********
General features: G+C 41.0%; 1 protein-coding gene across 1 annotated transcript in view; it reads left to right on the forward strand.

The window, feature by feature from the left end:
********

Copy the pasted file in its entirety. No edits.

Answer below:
General features: G+C 41.0%; 1 protein-coding gene across 1 annotated transcript in view; it reads left to right on the forward strand.

The window, feature by feature from the left end: